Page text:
Also: The fastest growing U.S. cities aren’t what you think, and the lead problem extends well beyond Flint.

Keep up with the most pressing, interesting, and important city stories of the day. Sign up for the CityLab Daily newsletter here.


What We’re Following

Speedway: Next month, Indianapolis is set to unveil its first bus rapid transit route, putting a speedy express coach in a city that’s famous for a car race. But that’s just the first lap to chasing a bigger dream: building a whole new bus network. Back in November 2016, voters approved a tax to fund a service boost for local transit operator IndyGo. With electric buses, dedicated lanes, new stations, and a frequent service network, the revamp represents a big step up for an almost entirely automobile-oriented city.

A big selling point of the system is its low price tag, at least compared to rail-based revamps. The cost of all the rapid bus lines—62 miles with 97 stations—is projected to be about $500 million, and much of that tab will potentially be picked up by federal funding. That’s much cheaper than the multi-billion dollar light-rail proposal that fell recently flat in Nashville. The transit improvements could be a big deal for equity too: While less than 1 percent of commuters in the metro use transit to get to work, almost one in 10 Indianapolis households do not have a vehicle. Aaron Renn, a senior fellow at the Manhattan Institute (and a former Indy resident), writes that the improvements stand to be transformative by making a little-used bus system more useful. On CityLab: A Car-Centric City Makes a Bid for a Better Bus System

Andrew Small

More on CityLab

The Fastest-Growing U.S. Cities Aren’t What You Think

Looking at the population and job growth of large cities proper, rather than their metro areas, uncovers some surprises.

Richard Florida

New York City’s MTA Tries a New Role: Suburban Developer

The largest transit agency in the U.S. is building a mixed-use development next to a commuter rail station north of Manhattan.

John Surico

Will Another U.S. City Emerge As the ‘Next Flint’?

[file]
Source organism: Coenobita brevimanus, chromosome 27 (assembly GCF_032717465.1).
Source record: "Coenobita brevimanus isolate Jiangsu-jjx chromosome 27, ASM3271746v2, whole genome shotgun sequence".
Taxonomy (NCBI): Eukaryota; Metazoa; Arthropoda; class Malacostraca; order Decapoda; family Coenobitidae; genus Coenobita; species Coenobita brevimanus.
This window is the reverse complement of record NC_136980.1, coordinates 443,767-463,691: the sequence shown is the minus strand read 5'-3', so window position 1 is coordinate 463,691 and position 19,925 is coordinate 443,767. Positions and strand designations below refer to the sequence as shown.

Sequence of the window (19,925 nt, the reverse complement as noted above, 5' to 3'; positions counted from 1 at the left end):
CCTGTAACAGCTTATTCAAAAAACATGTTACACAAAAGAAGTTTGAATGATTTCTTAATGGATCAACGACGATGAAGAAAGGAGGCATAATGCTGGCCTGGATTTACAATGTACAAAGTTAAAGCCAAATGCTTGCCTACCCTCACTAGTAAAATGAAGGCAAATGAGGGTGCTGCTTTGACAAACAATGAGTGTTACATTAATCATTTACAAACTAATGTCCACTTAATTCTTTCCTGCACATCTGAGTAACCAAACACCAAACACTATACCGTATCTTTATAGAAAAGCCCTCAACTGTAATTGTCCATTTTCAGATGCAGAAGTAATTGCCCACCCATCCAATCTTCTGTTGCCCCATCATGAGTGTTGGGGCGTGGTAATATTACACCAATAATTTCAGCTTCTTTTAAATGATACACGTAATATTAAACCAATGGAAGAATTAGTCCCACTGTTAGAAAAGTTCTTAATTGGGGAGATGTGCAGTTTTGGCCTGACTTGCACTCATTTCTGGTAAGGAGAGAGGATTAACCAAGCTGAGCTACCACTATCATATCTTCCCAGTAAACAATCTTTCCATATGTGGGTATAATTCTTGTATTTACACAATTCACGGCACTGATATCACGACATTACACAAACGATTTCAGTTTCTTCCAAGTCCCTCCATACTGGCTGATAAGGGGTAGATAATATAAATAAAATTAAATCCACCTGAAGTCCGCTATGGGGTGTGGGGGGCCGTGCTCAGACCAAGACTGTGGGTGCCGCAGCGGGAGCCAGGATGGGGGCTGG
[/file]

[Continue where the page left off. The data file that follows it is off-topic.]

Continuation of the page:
It’s becoming clear that the problem of lead in Americans’ drinking water extends well beyond Flint.

Molly Enking

It’s 10 p.m. Do You Know Where Your Friends Are?

Constant location-sharing is now the norm for some friend groups.

Julie Beck

The Paris Metro, But For Bikes

Cycling advocates have proposed a network of bicycle paths connecting the suburbs and city center, comparing their plan to the region’s rapid transit system.

Feargus O'Sullivan

What We’re Reading

Back on campus, students confront a challenging housing market (Curbed)

Neglected parking garages are being given new purpose (Governing)

Vision Zero is the wrong goal (Jalopnik)

“Granny flats” mean more affordable housing, but more parked cars too (Christian Science Monitor)

More U.S. towns are feeling the pinch as recycling becomes costlier (NPR)

Tell your friends about the CityLab Daily! Forward this newsletter to someone who loves cities and encourage them to subscribe. Send your own comments, feedback, and tips to

About the Author

Most Popular

  1. Life

    The Cities Americans Want to Flee, and Where They Want to Go

    An Apartment List report reveals the cities apartment-hunters are targeting for their next move—and shows that tales of a California exodus may be overstated.

  2. photo: a pair of homes in Pittsburgh

    The House Flippers of Pittsburgh Try a New Tactic

    As the city’s real estate market heats up, neighborhood groups say that cash investors use building code violations to encourage homeowners to sell.  

  3. Transportation

    In Paris, a Very Progressive Agenda Is Going Mainstream

    Boosted by big sustainability wins, Mayor Anne Hidalgo is pitching bold plans to make the city center “100 percent bicycle” and turn office space into housing.

  4. photo: San Diego's Trolley

    Out of Darkness, Light Rail!

    In an era of austere federal funding for urban public transportation, light rail seemed to make sense. Did the little trains of the 1980s pull their own weight?

  5. Life

    Can Toyota Turn Its Utopian Ideal Into a 'Real City'?

    The automaker-turned-mobility-company announced last week it wants to build a living, breathing urban laboratory from the ground up in Japan.